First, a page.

Driver education and training as evidence-based road safety interventions
Submission Date: 2012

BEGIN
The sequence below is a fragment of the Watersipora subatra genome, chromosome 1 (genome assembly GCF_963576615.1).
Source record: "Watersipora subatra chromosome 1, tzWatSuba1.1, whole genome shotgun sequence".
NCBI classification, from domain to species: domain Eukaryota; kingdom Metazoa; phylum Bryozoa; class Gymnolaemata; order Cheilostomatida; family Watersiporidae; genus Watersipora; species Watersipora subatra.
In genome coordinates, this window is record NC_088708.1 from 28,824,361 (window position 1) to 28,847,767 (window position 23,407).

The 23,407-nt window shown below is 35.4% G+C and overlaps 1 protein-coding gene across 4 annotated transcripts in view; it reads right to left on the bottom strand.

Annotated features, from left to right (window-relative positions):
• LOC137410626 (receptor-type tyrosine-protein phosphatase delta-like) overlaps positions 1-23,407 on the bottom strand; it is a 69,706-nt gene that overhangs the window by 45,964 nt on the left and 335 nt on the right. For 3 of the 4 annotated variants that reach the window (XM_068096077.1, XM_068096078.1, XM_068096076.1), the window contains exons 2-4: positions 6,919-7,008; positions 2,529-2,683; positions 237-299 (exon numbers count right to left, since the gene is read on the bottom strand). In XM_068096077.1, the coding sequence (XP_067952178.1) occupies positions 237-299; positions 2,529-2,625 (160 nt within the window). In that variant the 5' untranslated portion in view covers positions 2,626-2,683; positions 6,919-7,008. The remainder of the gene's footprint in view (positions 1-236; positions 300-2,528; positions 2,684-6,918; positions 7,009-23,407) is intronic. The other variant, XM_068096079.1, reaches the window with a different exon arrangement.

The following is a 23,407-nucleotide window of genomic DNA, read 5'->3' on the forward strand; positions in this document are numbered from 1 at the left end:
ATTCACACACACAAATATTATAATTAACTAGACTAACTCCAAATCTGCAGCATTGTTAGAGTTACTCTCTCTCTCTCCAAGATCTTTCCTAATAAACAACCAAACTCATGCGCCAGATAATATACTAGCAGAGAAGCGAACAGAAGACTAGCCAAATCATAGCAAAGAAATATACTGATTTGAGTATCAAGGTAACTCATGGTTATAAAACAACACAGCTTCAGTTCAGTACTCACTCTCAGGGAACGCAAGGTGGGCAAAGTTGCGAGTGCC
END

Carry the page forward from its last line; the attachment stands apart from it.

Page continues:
This paper will briefly reflect on the progress of driver education and training as evidence-based road safety interventions and then report and discuss data from an online driver training initiative. In the last decade, new Goals of Driver Education (GDE matrix) have been formulated, which place a greater emphasis on the training of higher-order driving skills, such as visual search, hazard perception, risk management and the ability to self-evaluate. New state-of-the-art technologies have been made available to deliver some of the training safely on computers, via video-based traffic simulations. Our previously conducted studies showed that inexperienced drivers performed significantly poorer than experienced drivers on a laboratory-based hazard perception dual task, but they were able to improve their performance to the level of experienced drivers via road commentary training. We also showed that higher-order driving skills training was more effective than traditional vehicle handling skills training on several safety related measures, including an on-road driving assessment. As a follow up from this research, the present paper will focus on hazard perception performance data collected from 634 drivers, after having received online training via ‘eDrive’ www.edrive.co.nz, developed by eDrive Solutions Ltd. The training programme improved drivers’ hazard perception time by at least 10% and therefore has the potential of delivering effective online training of skills that are directly related to crash risk.